In the new collection of paintings by Abbasian, however, the subjects in her previous collections such as “Bitter Born” and “Defenseless” have grown to old age. The introverted expressionism in her design works of painting collections finds an extraverted quality. The presence of death on these faces is more palpable, where a good technique has been applied again. The skins of faces have deep scars and their coarseness is visible. Paint sprays and spectrum of colors act opposite the ordinary style and impose decay and corruption instead of life and freshness on the faces, as if we see rotting, scum and fungus laden surface. The fresh colors are signs of life but the openings of death turn into deep cracks and swallow them. The paints have been worked on the death-stricken faces like the water of life without reducing something of their decadence and rigor mortis. Bones tell the story of the potential death and the hidden fate of human infant barely buried in the heart of soil and the presence of death in the heart of paint goes counter to the ordinary rites of death rituals, the rites and rituals that are marked with an otherwise aesthetic symbol of black and black clothing.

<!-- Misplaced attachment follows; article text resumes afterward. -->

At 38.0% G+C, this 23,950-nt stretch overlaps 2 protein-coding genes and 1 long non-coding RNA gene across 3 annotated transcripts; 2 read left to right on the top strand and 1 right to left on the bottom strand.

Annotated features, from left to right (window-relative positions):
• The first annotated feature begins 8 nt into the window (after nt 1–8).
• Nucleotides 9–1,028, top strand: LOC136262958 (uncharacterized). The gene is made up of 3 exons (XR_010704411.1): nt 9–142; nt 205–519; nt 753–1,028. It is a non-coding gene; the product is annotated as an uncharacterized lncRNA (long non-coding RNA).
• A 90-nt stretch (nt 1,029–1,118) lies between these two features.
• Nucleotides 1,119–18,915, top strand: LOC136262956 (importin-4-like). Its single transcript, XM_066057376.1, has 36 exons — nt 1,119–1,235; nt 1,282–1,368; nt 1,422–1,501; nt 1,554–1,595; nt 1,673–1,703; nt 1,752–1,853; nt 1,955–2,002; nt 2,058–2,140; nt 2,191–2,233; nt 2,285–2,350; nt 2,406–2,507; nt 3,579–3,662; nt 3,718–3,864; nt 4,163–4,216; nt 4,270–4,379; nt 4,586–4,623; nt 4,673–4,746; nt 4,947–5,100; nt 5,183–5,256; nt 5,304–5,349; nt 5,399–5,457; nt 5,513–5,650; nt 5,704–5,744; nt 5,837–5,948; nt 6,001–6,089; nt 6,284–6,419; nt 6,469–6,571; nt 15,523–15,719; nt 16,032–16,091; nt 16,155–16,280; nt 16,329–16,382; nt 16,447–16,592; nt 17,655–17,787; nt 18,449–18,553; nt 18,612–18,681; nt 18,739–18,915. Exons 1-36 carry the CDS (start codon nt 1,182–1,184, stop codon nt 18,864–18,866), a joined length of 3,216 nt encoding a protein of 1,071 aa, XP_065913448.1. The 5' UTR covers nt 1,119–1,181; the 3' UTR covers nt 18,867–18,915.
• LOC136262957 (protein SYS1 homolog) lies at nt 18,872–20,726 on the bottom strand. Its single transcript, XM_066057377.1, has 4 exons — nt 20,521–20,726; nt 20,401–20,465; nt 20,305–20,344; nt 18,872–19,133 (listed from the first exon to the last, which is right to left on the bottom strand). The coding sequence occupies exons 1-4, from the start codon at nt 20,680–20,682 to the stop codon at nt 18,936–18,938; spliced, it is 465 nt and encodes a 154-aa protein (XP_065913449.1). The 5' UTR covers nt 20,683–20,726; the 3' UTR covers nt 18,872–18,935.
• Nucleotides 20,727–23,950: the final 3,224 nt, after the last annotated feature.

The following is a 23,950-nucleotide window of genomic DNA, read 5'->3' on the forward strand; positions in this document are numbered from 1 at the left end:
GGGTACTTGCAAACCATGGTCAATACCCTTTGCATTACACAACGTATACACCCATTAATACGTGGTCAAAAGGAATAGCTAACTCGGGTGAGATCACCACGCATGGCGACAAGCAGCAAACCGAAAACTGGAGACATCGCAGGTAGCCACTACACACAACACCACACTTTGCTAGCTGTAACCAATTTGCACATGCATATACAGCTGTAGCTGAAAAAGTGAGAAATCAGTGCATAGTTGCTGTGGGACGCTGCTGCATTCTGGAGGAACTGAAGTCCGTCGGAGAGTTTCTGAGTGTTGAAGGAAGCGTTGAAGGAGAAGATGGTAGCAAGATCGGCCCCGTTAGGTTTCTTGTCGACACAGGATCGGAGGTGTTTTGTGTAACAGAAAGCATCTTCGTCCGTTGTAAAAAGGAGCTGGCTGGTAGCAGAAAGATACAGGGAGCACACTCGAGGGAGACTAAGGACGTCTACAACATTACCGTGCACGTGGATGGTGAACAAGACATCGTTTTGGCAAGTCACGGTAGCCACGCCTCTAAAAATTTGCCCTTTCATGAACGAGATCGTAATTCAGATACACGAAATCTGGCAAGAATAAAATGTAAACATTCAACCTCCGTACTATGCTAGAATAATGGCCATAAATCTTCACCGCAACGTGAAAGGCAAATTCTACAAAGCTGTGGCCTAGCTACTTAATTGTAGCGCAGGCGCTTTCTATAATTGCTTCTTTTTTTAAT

Much can be said on references and implications of meanings: the scope of these interpretations is not only different from viewer to viewer, but also any single viewer too, can have pluralistic interpretations of whatever before him. The major problem, however, lies in this crystal clear reality that despite the fact that pivotal theme of contemporary art gives the chance for talking a lot about artworks, little works of art can be found to possess powerful potentials for meaningful presentations, works to guide thought to somewhere beyond the cliché boundaries. Little works of art can be found to avoid speaking instead of using visual elements to “show” the viewer what to see and to exert influence on his senses. One dare say Sara Abbasian’s works stand right somewhere between the technique and aesthetics and thoughtfulness. As such expressionism attracts the senses and acts powerfully in terms of meaning. This is the essential demand of the contemporary art in Iran: putting aside indolence and paying attention to the technique and understanding more complicated and intelligent ways of expression that get into impassable and difficult paths of artistic expression from open and picturesque expressions, just by visual forms and elements than represented subject